If you made your first sale while still in diapers and your lemonade stand was a substantial contributor to the family income, you've likely been called a born entrepreneur. But just how heritable is the ability to work hard, take risks, and seize opportunities? According to research conducted at the Department of Twin Research and Genetic Epidemiology at Kings College in London, 37 percent to 48 percent of the tendency to be an entrepreneur is genetic.

Researchers tested a number of indications of entrepreneurship including running or starting a business, the number of businesses a person had started, and the length of time they were self-employed, but for all of these factors there was the same strong genetic component.

As a field, "studying aspects of business from any biological perspective is really young," says Scott Shane, a professor of entrepreneurial studies at Case Western Reserve University, who has been conducting these studies.

Shane cites studies on the physiological and emotional impact of ads and the hormones of financial traders as other examples of work going on in the field, but in the study of entrepreneurship, the most enticing findings are still in the future. Some of the possibilities that Shane foresees include honing business education, discovering what environmental factors set someone on the entrepreneurial path, and figuring out whether being a good entrepreneur is as heritable as simply being an entrepreneur.

"We're very unsophisticated because we don't have targeted treatment with education," Shane says. Teachers assume if "everybody read[s] this chapter on venture capital it will affect [them] all exactly the same way." If scientists knew more about which genes hold the propensity for which entrepreneurial qualities and what environmental stimuli bring those qualities to the surface it would open a world of possibility.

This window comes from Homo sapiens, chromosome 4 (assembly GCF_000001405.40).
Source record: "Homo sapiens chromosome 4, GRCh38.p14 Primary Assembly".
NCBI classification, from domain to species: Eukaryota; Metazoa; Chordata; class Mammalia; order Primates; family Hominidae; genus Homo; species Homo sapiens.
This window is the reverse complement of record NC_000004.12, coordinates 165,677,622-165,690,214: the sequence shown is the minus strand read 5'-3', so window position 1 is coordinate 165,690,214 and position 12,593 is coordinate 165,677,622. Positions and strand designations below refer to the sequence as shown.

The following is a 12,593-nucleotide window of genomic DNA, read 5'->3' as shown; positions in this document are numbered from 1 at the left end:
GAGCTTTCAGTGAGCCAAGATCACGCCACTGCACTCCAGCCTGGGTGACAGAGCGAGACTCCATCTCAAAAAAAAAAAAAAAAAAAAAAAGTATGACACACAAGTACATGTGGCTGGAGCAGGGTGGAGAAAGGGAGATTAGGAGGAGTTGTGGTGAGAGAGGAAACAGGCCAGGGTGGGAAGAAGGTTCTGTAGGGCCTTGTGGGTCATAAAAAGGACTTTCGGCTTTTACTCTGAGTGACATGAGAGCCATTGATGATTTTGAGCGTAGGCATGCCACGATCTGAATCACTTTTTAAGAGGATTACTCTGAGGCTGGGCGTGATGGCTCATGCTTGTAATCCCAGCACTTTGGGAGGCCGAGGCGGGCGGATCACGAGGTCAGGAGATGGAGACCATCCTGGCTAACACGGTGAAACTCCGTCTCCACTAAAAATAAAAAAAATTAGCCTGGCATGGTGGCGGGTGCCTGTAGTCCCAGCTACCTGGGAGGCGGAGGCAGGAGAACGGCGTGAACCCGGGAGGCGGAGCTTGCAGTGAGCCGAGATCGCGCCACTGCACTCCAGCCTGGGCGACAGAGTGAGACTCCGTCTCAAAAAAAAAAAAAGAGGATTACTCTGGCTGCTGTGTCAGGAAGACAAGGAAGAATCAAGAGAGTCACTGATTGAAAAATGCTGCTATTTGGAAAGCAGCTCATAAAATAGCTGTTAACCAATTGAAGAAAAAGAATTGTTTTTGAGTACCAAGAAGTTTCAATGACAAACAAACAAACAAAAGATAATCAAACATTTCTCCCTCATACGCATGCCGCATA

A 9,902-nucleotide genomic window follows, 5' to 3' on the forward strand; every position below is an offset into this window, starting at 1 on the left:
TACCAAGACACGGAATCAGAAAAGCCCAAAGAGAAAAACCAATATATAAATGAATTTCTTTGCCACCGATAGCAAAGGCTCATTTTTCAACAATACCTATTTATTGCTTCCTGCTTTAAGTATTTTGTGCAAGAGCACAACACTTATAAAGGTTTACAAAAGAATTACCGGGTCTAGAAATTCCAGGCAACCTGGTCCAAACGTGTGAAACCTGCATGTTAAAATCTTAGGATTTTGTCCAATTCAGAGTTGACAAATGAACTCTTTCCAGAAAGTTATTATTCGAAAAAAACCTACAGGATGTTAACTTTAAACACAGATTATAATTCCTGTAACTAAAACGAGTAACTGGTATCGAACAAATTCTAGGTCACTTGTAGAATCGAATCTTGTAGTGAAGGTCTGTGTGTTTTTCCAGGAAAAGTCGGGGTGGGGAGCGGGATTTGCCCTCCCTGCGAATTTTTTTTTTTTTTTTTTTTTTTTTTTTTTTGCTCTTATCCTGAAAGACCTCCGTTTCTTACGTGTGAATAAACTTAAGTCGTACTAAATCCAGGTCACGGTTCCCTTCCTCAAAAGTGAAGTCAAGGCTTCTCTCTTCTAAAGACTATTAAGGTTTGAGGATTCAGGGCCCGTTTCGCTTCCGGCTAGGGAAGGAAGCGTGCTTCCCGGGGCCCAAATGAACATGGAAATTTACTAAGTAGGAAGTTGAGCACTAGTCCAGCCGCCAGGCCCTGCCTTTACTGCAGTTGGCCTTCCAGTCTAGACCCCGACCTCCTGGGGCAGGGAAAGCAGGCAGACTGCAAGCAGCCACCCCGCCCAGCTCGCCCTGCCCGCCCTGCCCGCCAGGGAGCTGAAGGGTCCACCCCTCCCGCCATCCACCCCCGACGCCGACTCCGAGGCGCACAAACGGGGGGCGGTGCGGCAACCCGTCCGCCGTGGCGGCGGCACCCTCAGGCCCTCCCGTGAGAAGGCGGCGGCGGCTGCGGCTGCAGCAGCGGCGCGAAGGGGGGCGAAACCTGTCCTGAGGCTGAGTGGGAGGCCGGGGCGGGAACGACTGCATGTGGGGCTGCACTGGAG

Other professionals try a psychological rather than a genetic approach to detecting entrepreneurial qualities. Troy Tate is a success personality analyst who tries to help people choose a career path by discovering their strengths and weaknesses. Though Tate calls his method "DNA," which stands for drives, needs, and aptitudes, he actually identifies people's nature by attempting to strip away the nurture, or the influence their environments have had on them. 

"How they see themselves is not necessarily the answer, how others see them is not necessarily the answer," says Tate. "Both of those can be skewed." Instead by asking a battery of questions that highlight discrepancies between current and childhood behavior Tate tries to isolate his clients' abilities and inclinations from the background noise of their environmental inputs. Another way to put it is the piece of advice Tate passes along to his clients courtesy of Oscar Wilde, "Be yourself, everybody else is already taken."